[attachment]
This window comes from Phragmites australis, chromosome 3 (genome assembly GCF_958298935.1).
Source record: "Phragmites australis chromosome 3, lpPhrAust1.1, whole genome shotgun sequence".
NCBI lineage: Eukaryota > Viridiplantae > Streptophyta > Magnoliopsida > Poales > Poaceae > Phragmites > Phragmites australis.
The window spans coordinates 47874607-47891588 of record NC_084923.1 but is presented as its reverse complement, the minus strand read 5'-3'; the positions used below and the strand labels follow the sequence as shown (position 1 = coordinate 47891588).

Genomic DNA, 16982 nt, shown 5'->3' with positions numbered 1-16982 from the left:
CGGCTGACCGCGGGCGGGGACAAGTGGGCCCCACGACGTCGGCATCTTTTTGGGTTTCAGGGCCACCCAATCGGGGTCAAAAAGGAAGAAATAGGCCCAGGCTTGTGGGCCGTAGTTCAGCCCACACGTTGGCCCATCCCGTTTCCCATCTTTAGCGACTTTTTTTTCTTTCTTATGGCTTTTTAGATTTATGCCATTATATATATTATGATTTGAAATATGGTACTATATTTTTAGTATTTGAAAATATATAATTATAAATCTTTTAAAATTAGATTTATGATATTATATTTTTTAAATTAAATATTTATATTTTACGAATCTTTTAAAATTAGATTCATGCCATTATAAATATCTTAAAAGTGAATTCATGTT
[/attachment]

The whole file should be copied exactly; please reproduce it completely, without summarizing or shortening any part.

This window comes from Phragmites australis, chromosome 3 (genome assembly GCF_958298935.1).
Source record: "Phragmites australis chromosome 3, lpPhrAust1.1, whole genome shotgun sequence".
NCBI lineage: Eukaryota > Viridiplantae > Streptophyta > Magnoliopsida > Poales > Poaceae > Phragmites > Phragmites australis.
The window spans coordinates 47874607-47891588 of record NC_084923.1 but is presented as its reverse complement, the minus strand read 5'-3'; the positions used below and the strand labels follow the sequence as shown (position 1 = coordinate 47891588).

Genomic DNA, 16982 nt, shown 5'->3' with positions numbered 1-16982 from the left:
CGGCTGACCGCGGGCGGGGACAAGTGGGCCCCACGACGTCGGCATCTTTTTGGGTTTCAGGGCCACCCAATCGGGGTCAAAAAGGAAGAAATAGGCCCAGGCTTGTGGGCCGTAGTTCAGCCCACACGTTGGCCCATCCCGTTTCCCATCTTTAGCGACTTTTTTTTCTTTCTTATGGCTTTTTAGATTTATGCCATTATATATATTATGATTTGAAATATGGTACTATATTTTTAGTATTTGAAAATATATAATTATAAATCTTTTAAAATTAGATTTATGATATTATATTTTTTAAATTAAATATTTATATTTTACGAATCTTTTAAAATTAGATTCATGCCATTATAAATATCTTAAAAGTGAATTCATGTT